Despite a favorable investment regime, including low, flat corporate income taxes, significant challenges remain. Corruption in public administration, a weak judiciary, low productivity, lack of transparency in public procurements, and the presence of organized crime continue to hamper the country's investment climate and economic prospects.

Real GDP (purchasing power parity)

$155.06 billion note: data are in 2017 dollars (2020 est.)

$161.78 billion note: data are in 2017 dollars (2019 est.)

$156.02 billion note: data are in 2017 dollars (2018 est.)

note: data are in 2010 dollars

country comparison to the world: 74

Real GDP growth rate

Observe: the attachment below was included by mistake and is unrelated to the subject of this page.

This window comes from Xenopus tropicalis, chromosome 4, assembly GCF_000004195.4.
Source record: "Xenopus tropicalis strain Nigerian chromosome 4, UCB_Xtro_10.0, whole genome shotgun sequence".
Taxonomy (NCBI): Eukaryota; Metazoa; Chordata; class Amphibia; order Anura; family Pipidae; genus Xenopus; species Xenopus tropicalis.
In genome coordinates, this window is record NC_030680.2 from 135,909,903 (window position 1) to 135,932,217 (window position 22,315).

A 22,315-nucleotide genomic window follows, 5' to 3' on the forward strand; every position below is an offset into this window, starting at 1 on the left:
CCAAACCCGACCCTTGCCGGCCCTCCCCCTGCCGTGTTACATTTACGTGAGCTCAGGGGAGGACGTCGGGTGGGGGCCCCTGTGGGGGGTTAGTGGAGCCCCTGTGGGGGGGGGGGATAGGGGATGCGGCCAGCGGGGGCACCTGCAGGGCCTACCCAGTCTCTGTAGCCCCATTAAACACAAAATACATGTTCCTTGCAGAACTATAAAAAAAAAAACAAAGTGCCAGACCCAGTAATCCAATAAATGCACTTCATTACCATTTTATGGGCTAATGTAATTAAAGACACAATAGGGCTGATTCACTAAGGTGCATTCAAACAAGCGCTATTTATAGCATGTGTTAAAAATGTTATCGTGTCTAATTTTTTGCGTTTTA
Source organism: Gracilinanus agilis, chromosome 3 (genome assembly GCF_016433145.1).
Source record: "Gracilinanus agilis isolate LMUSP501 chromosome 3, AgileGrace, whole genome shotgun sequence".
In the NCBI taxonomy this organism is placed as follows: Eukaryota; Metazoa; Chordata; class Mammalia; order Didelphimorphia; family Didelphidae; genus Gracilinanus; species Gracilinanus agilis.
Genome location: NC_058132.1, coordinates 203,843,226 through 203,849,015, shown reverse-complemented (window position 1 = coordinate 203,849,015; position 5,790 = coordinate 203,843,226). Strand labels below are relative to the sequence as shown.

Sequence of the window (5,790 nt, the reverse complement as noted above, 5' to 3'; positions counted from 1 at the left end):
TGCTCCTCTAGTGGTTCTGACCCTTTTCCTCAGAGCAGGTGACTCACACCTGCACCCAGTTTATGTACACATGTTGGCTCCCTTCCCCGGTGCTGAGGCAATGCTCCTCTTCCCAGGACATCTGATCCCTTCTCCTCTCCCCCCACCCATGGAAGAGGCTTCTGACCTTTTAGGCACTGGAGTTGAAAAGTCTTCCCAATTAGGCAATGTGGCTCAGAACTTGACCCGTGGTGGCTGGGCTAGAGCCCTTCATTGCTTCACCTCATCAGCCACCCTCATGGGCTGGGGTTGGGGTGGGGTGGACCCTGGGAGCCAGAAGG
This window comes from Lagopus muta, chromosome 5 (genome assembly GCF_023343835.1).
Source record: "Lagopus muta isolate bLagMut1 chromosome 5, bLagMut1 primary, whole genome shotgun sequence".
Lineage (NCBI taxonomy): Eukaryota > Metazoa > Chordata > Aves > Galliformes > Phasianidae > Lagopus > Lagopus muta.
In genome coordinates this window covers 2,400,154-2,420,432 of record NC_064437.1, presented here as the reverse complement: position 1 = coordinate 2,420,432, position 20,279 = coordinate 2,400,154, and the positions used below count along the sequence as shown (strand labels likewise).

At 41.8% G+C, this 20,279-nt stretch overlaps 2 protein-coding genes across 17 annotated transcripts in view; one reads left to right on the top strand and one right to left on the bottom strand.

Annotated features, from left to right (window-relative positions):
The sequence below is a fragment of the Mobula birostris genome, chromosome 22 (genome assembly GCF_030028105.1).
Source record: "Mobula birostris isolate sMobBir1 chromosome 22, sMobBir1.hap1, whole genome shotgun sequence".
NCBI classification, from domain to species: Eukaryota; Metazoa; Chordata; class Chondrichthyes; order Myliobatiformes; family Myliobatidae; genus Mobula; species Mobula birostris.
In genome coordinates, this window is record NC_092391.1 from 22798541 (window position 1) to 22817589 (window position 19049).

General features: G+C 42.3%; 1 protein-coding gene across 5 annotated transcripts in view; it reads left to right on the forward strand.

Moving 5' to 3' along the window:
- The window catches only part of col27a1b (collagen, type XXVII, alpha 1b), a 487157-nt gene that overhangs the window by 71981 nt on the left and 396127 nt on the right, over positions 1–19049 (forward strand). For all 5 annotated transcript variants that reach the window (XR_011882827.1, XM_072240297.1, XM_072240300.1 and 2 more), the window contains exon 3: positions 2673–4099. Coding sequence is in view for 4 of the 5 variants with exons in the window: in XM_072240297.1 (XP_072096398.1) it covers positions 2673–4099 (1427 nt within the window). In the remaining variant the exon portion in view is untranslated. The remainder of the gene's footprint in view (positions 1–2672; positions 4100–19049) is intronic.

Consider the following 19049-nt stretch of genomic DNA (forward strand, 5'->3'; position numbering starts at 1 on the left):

3.39% (2019 est.)

3.2% (2018 est.)

3.5% (2017 est.)

country comparison to the world: 89

Real GDP per capita

$22,400 note: data are in 2017 dollars (2020 est.)

$23,200 note: data are in 2017 dollars (2019 est.)

$22,200 note: data are in 2017 dollars (2018 est.)

note: data are in 2010 dollars

country comparison to the world: 83

GDP (official exchange rate)

$68.49 billion (2019 est.)

Inflation rate (consumer prices)

3.1% (2019 est.)

2.8% (2018 est.)

2% (2017 est.)

country comparison to the world: 148

Credit ratings

Fitch rating: BBB (2017)

Moody's rating: Baa1 (2020)

Standard & Poors rating: BBB (2019)

GDP - composition, by sector of origin

agriculture: 4.3% (2017 est.)

industry: 28% (2017 est.)

services: 67.4% (2017 est.)

GDP - composition, by end use

household consumption: 61.6% (2017 est.)

government consumption: 16% (2017 est.)